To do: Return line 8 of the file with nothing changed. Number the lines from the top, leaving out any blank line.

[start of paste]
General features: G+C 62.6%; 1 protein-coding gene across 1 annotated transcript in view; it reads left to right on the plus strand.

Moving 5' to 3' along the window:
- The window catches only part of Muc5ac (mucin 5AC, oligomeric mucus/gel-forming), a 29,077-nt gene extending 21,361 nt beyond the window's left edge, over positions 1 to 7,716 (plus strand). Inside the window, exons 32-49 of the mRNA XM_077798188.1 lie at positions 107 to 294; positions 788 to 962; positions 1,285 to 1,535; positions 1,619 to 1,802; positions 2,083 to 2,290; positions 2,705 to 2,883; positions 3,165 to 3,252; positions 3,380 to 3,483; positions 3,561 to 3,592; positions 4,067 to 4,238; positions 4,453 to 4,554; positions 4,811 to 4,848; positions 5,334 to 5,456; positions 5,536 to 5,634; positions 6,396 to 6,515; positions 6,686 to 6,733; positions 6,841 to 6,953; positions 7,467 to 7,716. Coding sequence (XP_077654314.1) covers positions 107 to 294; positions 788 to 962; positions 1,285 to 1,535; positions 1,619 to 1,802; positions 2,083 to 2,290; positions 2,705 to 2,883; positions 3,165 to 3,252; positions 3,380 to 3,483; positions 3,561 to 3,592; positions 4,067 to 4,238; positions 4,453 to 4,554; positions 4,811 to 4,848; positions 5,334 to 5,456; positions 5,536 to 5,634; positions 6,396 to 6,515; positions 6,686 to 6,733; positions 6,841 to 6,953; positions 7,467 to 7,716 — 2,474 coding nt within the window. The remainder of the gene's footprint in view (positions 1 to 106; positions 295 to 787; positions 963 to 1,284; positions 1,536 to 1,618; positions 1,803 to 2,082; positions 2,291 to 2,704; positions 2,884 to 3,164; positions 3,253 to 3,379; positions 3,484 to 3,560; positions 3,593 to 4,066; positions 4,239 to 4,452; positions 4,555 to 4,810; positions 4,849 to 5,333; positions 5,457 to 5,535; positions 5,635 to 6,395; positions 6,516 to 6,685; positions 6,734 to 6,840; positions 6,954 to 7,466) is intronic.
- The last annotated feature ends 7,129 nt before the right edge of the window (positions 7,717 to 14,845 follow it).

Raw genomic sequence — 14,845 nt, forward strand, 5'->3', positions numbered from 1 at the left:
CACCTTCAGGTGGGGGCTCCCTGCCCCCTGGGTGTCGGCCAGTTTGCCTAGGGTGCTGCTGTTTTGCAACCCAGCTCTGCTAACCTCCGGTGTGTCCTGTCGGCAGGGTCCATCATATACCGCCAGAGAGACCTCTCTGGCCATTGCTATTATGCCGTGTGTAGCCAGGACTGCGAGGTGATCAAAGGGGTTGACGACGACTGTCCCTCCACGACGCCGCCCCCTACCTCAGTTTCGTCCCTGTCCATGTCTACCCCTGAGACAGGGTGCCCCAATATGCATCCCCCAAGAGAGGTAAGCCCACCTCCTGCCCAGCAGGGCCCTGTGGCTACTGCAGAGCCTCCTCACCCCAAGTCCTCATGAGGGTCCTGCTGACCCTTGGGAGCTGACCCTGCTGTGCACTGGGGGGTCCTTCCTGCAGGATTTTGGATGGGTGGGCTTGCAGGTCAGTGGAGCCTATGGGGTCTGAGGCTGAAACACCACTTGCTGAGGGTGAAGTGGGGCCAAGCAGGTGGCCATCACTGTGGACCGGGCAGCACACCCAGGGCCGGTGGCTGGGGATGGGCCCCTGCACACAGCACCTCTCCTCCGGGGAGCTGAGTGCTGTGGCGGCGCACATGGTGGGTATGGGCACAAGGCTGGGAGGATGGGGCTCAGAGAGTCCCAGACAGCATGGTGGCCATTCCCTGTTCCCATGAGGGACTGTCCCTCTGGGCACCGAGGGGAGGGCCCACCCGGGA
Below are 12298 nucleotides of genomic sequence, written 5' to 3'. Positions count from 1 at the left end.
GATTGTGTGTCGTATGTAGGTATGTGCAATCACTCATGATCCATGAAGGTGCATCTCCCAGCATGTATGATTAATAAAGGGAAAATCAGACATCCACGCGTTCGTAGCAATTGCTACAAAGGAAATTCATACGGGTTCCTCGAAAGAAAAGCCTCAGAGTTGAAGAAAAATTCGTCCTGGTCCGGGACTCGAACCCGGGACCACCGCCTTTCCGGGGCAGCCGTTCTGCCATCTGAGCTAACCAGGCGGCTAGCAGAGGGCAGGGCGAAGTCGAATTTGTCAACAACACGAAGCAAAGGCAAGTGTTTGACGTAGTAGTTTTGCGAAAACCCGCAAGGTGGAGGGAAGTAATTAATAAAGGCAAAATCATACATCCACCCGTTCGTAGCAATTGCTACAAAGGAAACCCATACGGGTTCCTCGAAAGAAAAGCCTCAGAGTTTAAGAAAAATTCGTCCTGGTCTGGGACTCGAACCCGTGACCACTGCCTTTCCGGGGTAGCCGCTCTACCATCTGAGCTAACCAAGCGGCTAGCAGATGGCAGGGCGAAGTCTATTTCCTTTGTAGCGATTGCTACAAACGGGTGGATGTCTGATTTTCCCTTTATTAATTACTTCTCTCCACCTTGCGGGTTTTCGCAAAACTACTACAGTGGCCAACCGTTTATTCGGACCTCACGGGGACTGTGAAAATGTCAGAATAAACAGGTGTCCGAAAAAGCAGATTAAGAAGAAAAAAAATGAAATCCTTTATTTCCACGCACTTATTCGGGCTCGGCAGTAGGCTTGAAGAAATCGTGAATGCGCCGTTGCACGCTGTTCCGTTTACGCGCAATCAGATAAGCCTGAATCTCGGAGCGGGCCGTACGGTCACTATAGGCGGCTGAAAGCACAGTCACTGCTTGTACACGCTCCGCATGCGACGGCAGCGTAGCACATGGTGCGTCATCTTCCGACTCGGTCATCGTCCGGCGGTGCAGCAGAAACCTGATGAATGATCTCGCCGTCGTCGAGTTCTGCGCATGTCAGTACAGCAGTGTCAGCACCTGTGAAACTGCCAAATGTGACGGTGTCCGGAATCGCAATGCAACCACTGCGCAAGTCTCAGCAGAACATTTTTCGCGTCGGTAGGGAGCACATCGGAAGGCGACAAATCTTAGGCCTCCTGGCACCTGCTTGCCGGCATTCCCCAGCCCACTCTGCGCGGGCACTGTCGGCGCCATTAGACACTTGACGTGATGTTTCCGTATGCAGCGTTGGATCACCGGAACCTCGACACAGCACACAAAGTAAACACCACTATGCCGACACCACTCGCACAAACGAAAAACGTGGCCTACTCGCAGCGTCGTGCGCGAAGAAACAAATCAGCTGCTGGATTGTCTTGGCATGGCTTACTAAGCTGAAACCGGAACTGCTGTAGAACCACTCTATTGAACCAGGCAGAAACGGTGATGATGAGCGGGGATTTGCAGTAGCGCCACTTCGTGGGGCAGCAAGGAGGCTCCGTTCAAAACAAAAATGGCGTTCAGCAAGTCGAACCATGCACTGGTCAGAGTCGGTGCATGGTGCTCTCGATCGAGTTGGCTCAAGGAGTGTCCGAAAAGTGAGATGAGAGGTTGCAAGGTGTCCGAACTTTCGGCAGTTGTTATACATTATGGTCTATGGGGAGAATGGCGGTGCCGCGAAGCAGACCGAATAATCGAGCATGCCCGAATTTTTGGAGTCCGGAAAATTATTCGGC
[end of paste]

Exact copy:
GATTGTGTGTCGTATGTAGGTATGTGCAATCACTCATGATCCATGAAGGTGCATCTCCCAGCATGTATGATTAATAAAGGGAAAATCAGACATCCACGCGTTCGTAGCAATTGCTACAAAGGAAATTCATACGGGTTCCTCGAAAGAAAAGCCTCAGAGTTGAAGAAAAATTCGTCCTGGTCCGGGACTCGAACCCGGGACCACCGCCTTTCCGGGGCAGCCGTTCTGCCATCTGAGCTAACCAGGCGGCTAGCAGAGGGCAGGGCGAAGTCGAATTTGTCAACAACACGAAGCAAAGGCAAGTGTTTGACGTAGTAGTTTTGCGAAAACCCGCAAGGTGGAGGGAAGTAATTAATAAAGGCAAAATCATACATCCACCCGTTCGTAGCAATTGCTACAAAGGAAACCCATACGGGTTCCTCGAAAGAAAAGCCTCAGAGTTTAAGAAAAATTCGTCCTGGTCTGGGACTCGAACCCGTGACCACTGCCTTTCCGGGGTAGCCGCTCTACCATCTGAGCTAACCAAGCGGCTAGCAGATGGCAGGGCGAAGTCTATTTCCTTTGTAGCGATTGCTACAAACGGGTGGATGTCTGATTTTCCCTTTATTAATTACTTCTCTCCACCTTGCGGGTTTTCGCAAAACTACTACAGTGGCCAACCGTTTATTCGGACCTCACGGGGACTGTGAAAATGTCAGAATAAACAGGTGTCCGAAAAAGCAGATTAAGAAGAAAAAAAATGAAATCCTTTATTTCCACGCACTTATTCGGGCTCGGCAGTAGGCTTGAAGAAATCGTGAATGCGCCGTTGCACGCTGTTCCGTTTACGCGCAATCAGATAAGCCTGAATCTCGGAGCGGGCCGTACGGTCACTATAGGCGGCTGAAAGCACAGTCACTGCTTGTACACGCTCCGCATGCGACGGCAGCGTAGCACATGGTGCGTCATCTTCCGACTCGGTCATCGTCCGGCGGTGCAGCAGAAACCTGATGAATGATCTCGCCGTCGTCGAGTTCTGCGCATGTCAGTACAGCAGTGTCAGCACCTGTGAAACTGCCAAATGTGACGGTGTCCGGAATCGCAATGCAACCACTGCGCAAGTCTCAGCAGAACATTTTTCGCGTCGGTAGGGAGCACATCGGAAGGCGACAAATCTTAGGCCTCCTGGCACCTGCTTGCCGGCATTCCCCAGCCCACTCTGCGCGGGCACTGTCGGCGCCATTAGACACTTGACGTGATGTTTCCGTATGCAGCGTTGGATCACCGGAACCTCGACACAGCACACAAAGTAAACACCACTATGCCGACACCACTCGCACAAACGAAAAACGTGGCCTACTCGCAGCGTCGTGCGCGAAGAAACAAATCAGCTGCTGGATTGTCTTGGCATGGCTTACTAAGCTGAAACCGGAACTGCTGTAGAACCACTCTATTGAACCAGGCAGAAACGGTGATGATGAGCGGGGATTTGCAGTAGCGCCACTTCGTGGGGCAGCAAGGAGGCTCCGTTCAAAACAAAAATGGCGTTCAGCAAGTCGAACCATGCACTGGTCAGAGTCGGTGCATGGTGCTCTCGATCGAGTTGGCTCAAGGAGTGTCCGAAAAGTGAGATGAGAGGTTGCAAGGTGTCCGAACTTTCGGCAGTTGTTATACATTATGGTCTATGGGGAGAATGGCGGTGCCGCGAAGCAGACCGAATAATCGAGCATGCCCGAATTTTTGGAGTCCGGAAAATTATTCGGC